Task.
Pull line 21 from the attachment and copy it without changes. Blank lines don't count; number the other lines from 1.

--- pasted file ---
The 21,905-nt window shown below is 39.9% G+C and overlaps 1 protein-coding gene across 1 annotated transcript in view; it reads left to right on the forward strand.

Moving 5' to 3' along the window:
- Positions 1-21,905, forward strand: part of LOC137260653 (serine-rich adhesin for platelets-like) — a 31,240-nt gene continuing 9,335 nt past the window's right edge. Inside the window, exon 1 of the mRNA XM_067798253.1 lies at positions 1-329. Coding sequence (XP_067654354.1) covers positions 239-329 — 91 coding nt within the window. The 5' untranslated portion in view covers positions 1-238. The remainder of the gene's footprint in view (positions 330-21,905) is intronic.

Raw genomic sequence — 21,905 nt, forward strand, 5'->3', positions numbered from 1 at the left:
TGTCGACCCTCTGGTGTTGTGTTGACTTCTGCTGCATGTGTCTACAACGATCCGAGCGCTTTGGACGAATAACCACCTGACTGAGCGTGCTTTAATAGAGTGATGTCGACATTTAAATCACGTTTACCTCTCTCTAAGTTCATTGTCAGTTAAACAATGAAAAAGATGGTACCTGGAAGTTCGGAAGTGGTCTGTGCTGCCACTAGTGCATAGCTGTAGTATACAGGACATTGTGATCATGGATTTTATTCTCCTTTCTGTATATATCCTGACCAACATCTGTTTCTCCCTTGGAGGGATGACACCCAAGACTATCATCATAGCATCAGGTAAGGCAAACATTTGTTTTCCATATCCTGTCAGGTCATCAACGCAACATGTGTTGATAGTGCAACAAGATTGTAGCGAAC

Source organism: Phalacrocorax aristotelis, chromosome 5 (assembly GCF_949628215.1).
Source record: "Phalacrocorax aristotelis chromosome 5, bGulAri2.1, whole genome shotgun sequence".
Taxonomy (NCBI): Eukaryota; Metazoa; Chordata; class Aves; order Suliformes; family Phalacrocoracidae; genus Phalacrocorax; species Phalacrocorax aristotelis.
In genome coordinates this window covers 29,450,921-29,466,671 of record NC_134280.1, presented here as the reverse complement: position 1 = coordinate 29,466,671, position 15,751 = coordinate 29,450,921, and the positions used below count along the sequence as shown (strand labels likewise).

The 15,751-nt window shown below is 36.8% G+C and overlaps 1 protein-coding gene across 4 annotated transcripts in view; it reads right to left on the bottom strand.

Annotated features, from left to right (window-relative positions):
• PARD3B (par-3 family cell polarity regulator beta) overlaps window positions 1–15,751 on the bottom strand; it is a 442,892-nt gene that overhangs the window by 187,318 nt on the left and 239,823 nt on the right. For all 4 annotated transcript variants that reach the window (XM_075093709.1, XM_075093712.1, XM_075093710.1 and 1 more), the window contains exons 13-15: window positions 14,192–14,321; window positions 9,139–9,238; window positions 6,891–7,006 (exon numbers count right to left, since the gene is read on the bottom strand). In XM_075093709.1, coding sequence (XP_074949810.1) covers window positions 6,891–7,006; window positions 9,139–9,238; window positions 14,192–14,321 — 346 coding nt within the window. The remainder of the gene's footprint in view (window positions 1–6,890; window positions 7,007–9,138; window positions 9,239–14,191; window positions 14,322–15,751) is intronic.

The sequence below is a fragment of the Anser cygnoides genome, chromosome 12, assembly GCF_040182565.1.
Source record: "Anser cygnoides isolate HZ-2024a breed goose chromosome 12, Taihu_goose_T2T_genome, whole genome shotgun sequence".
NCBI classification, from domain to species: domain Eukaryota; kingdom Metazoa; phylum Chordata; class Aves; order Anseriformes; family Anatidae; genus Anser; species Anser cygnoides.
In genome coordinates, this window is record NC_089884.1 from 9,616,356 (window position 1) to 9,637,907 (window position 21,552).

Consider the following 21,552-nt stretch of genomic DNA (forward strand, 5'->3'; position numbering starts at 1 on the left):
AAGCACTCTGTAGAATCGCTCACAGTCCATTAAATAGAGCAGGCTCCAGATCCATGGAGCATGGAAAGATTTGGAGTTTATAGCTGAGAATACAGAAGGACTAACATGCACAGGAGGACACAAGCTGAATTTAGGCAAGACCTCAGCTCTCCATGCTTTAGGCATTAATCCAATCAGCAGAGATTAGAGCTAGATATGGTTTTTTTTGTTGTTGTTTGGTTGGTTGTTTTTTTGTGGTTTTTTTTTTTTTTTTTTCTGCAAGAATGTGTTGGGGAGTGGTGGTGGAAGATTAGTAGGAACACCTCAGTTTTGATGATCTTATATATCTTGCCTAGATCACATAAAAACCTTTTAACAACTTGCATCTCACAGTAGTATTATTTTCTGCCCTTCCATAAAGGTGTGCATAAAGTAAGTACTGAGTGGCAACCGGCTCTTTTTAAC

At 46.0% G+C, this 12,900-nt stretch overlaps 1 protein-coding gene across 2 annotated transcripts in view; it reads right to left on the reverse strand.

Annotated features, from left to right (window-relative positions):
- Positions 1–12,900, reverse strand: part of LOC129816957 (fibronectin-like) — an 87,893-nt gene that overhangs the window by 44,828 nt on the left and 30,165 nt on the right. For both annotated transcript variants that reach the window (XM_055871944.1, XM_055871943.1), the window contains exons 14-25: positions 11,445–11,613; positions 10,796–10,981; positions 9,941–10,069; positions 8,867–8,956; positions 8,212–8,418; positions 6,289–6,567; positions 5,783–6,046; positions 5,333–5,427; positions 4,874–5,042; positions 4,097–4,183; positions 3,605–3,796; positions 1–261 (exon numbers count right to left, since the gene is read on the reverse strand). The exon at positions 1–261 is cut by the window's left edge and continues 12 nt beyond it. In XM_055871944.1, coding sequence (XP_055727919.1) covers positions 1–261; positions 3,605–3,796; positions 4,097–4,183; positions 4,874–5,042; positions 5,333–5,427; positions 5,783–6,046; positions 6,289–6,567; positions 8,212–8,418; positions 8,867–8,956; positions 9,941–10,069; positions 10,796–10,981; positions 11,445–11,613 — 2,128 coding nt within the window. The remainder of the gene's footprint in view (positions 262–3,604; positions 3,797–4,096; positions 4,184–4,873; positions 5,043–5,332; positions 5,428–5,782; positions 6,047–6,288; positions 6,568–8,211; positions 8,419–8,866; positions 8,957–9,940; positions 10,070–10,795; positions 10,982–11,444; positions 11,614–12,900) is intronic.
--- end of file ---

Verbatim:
- Positions 1–12,900, reverse strand: part of LOC129816957 (fibronectin-like) — an 87,893-nt gene that overhangs the window by 44,828 nt on the left and 30,165 nt on the right. For both annotated transcript variants that reach the window (XM_055871944.1, XM_055871943.1), the window contains exons 14-25: positions 11,445–11,613; positions 10,796–10,981; positions 9,941–10,069; positions 8,867–8,956; positions 8,212–8,418; positions 6,289–6,567; positions 5,783–6,046; positions 5,333–5,427; positions 4,874–5,042; positions 4,097–4,183; positions 3,605–3,796; positions 1–261 (exon numbers count right to left, since the gene is read on the reverse strand). The exon at positions 1–261 is cut by the window's left edge and continues 12 nt beyond it. In XM_055871944.1, coding sequence (XP_055727919.1) covers positions 1–261; positions 3,605–3,796; positions 4,097–4,183; positions 4,874–5,042; positions 5,333–5,427; positions 5,783–6,046; positions 6,289–6,567; positions 8,212–8,418; positions 8,867–8,956; positions 9,941–10,069; positions 10,796–10,981; positions 11,445–11,613 — 2,128 coding nt within the window. The remainder of the gene's footprint in view (positions 262–3,604; positions 3,797–4,096; positions 4,184–4,873; positions 5,043–5,332; positions 5,428–5,782; positions 6,047–6,288; positions 6,568–8,211; positions 8,419–8,866; positions 8,957–9,940; positions 10,070–10,795; positions 10,982–11,444; positions 11,614–12,900) is intronic.